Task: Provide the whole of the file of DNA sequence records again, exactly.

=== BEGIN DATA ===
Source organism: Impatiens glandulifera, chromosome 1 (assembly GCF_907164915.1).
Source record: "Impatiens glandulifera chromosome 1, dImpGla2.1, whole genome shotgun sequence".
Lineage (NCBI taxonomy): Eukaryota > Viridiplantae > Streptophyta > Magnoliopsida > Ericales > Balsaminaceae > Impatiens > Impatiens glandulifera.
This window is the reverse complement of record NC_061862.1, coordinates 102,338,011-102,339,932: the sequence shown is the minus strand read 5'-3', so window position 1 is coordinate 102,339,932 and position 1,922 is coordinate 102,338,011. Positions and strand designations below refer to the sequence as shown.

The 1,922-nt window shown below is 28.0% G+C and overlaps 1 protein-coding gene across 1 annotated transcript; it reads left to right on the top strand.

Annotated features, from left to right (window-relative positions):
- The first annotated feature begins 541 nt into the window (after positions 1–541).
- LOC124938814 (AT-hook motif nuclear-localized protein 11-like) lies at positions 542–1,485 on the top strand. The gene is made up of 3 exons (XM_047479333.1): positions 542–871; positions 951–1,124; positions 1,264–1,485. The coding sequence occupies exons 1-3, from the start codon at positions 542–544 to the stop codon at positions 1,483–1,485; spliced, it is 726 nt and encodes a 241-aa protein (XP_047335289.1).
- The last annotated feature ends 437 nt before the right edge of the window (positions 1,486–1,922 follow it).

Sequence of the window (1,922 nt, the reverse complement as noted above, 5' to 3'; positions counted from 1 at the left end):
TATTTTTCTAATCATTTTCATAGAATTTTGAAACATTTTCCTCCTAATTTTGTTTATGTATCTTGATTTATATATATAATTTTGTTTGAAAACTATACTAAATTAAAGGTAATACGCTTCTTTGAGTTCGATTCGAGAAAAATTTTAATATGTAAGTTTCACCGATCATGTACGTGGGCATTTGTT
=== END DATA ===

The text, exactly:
Source organism: Impatiens glandulifera, chromosome 1 (assembly GCF_907164915.1).
Source record: "Impatiens glandulifera chromosome 1, dImpGla2.1, whole genome shotgun sequence".
Lineage (NCBI taxonomy): Eukaryota > Viridiplantae > Streptophyta > Magnoliopsida > Ericales > Balsaminaceae > Impatiens > Impatiens glandulifera.
This window is the reverse complement of record NC_061862.1, coordinates 102,338,011-102,339,932: the sequence shown is the minus strand read 5'-3', so window position 1 is coordinate 102,339,932 and position 1,922 is coordinate 102,338,011. Positions and strand designations below refer to the sequence as shown.

The 1,922-nt window shown below is 28.0% G+C and overlaps 1 protein-coding gene across 1 annotated transcript; it reads left to right on the top strand.

Annotated features, from left to right (window-relative positions):
- The first annotated feature begins 541 nt into the window (after positions 1–541).
- LOC124938814 (AT-hook motif nuclear-localized protein 11-like) lies at positions 542–1,485 on the top strand. The gene is made up of 3 exons (XM_047479333.1): positions 542–871; positions 951–1,124; positions 1,264–1,485. The coding sequence occupies exons 1-3, from the start codon at positions 542–544 to the stop codon at positions 1,483–1,485; spliced, it is 726 nt and encodes a 241-aa protein (XP_047335289.1).
- The last annotated feature ends 437 nt before the right edge of the window (positions 1,486–1,922 follow it).

Sequence of the window (1,922 nt, the reverse complement as noted above, 5' to 3'; positions counted from 1 at the left end):
TATTTTTCTAATCATTTTCATAGAATTTTGAAACATTTTCCTCCTAATTTTGTTTATGTATCTTGATTTATATATATAATTTTGTTTGAAAACTATACTAAATTAAAGGTAATACGCTTCTTTGAGTTCGATTCGAGAAAAATTTTAATATGTAAGTTTCACCGATCATGTACGTGGGCATTTGTT